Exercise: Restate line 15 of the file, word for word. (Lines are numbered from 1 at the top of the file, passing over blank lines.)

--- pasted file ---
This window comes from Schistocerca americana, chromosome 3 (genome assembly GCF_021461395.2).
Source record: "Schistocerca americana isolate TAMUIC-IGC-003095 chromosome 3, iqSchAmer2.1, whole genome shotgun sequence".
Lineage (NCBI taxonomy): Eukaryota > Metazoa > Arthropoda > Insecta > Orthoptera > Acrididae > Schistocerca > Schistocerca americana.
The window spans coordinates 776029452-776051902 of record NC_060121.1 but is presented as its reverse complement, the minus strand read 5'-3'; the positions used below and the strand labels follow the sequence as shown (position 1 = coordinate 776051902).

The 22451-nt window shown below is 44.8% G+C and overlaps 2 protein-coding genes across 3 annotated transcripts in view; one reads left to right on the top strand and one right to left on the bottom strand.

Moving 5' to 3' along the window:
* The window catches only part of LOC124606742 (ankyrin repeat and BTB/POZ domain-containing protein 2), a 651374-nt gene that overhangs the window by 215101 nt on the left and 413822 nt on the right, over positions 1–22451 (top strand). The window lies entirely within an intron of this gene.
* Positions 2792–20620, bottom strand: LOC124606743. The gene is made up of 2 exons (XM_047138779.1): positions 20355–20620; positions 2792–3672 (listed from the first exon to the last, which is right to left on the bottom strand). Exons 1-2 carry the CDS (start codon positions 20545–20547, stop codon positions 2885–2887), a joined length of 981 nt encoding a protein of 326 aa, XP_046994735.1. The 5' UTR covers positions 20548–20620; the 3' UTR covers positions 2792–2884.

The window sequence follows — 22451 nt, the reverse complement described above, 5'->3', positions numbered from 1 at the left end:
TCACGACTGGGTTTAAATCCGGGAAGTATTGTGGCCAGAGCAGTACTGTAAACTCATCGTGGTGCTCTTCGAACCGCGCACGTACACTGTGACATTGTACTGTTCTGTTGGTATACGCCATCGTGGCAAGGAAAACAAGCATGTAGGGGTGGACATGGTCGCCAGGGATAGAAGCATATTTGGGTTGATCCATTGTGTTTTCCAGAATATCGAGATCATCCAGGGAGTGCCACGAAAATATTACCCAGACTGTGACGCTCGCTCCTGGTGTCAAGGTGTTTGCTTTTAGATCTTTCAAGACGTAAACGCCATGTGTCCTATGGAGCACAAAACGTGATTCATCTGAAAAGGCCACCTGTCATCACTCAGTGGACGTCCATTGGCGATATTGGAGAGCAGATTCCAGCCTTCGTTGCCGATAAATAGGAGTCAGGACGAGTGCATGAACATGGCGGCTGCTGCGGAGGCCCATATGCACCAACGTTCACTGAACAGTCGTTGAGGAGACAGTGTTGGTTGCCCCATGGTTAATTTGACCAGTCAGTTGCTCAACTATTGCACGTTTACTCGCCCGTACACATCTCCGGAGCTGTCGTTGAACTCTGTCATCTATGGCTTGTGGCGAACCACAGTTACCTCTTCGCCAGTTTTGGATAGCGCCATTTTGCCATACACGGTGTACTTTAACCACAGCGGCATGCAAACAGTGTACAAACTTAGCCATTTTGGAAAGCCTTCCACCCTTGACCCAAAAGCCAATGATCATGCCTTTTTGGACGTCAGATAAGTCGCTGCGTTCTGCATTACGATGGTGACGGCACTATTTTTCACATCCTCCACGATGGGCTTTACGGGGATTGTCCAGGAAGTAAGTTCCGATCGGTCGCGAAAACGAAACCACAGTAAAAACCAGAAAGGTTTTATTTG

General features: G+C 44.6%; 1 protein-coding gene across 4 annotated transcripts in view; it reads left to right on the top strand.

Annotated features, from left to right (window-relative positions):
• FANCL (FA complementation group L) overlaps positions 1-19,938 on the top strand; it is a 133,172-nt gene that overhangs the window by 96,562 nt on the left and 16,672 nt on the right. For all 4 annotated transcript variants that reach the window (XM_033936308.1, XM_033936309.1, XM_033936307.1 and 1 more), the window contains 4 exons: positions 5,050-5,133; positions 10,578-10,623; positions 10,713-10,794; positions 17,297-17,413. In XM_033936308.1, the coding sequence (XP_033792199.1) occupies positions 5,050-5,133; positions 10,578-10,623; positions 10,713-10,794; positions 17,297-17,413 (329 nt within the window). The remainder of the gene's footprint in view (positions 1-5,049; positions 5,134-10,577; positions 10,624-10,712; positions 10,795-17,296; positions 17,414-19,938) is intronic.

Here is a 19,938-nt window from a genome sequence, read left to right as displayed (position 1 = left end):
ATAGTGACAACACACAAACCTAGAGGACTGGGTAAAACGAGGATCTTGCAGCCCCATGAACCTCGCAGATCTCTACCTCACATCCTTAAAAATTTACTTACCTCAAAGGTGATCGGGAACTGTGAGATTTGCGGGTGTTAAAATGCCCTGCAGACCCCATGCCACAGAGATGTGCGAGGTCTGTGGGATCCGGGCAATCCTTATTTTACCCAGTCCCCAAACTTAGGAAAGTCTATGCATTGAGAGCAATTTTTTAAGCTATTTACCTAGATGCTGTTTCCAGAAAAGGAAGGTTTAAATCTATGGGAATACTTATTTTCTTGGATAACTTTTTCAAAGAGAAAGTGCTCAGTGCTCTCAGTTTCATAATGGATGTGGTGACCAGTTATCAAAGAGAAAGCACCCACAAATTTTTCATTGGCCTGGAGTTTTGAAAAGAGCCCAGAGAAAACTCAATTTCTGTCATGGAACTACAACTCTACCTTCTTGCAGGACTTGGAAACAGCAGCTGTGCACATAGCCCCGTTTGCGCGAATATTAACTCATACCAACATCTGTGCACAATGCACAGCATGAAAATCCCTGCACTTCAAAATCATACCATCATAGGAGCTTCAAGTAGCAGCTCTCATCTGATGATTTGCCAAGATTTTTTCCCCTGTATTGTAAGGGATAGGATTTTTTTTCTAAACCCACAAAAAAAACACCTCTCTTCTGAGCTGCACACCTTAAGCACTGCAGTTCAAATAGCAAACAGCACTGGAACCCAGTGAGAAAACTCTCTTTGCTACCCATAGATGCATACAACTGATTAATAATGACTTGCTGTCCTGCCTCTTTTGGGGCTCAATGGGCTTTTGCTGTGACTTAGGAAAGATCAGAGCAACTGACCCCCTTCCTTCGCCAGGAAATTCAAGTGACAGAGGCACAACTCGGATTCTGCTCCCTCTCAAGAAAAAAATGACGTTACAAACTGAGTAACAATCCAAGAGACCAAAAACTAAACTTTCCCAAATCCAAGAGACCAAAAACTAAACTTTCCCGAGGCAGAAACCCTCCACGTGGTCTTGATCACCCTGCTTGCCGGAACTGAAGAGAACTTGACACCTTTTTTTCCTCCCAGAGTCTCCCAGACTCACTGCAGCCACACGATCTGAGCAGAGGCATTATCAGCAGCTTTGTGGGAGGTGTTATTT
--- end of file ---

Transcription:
ATAGTGACAACACACAAACCTAGAGGACTGGGTAAAACGAGGATCTTGCAGCCCCATGAACCTCGCAGATCTCTACCTCACATCCTTAAAAATTTACTTACCTCAAAGGTGATCGGGAACTGTGAGATTTGCGGGTGTTAAAATGCCCTGCAGACCCCATGCCACAGAGATGTGCGAGGTCTGTGGGATCCGGGCAATCCTTATTTTACCCAGTCCCCAAACTTAGGAAAGTCTATGCATTGAGAGCAATTTTTTAAGCTATTTACCTAGATGCTGTTTCCAGAAAAGGAAGGTTTAAATCTATGGGAATACTTATTTTCTTGGATAACTTTTTCAAAGAGAAAGTGCTCAGTGCTCTCAGTTTCATAATGGATGTGGTGACCAGTTATCAAAGAGAAAGCACCCACAAATTTTTCATTGGCCTGGAGTTTTGAAAAGAGCCCAGAGAAAACTCAATTTCTGTCATGGAACTACAACTCTACCTTCTTGCAGGACTTGGAAACAGCAGCTGTGCACATAGCCCCGTTTGCGCGAATATTAACTCATACCAACATCTGTGCACAATGCACAGCATGAAAATCCCTGCACTTCAAAATCATACCATCATAGGAGCTTCAAGTAGCAGCTCTCATCTGATGATTTGCCAAGATTTTTTCCCCTGTATTGTAAGGGATAGGATTTTTTTTCTAAACCCACAAAAAAAACACCTCTCTTCTGAGCTGCACACCTTAAGCACTGCAGTTCAAATAGCAAACAGCACTGGAACCCAGTGAGAAAACTCTCTTTGCTACCCATAGATGCATACAACTGATTAATAATGACTTGCTGTCCTGCCTCTTTTGGGGCTCAATGGGCTTTTGCTGTGACTTAGGAAAGATCAGAGCAACTGACCCCCTTCCTTCGCCAGGAAATTCAAGTGACAGAGGCACAACTCGGATTCTGCTCCCTCTCAAGAAAAAAATGACGTTACAAACTGAGTAACAATCCAAGAGACCAAAAACTAAACTTTCCCAAATCCAAGAGACCAAAAACTAAACTTTCCCGAGGCAGAAACCCTCCACGTGGTCTTGATCACCCTGCTTGCCGGAACTGAAGAGAACTTGACACCTTTTTTTCCTCCCAGAGTCTCCCAGACTCACTGCAGCCACACGATCTGAGCAGAGGCATTATCAGCAGCTTTGTGGGAGGTGTTATTT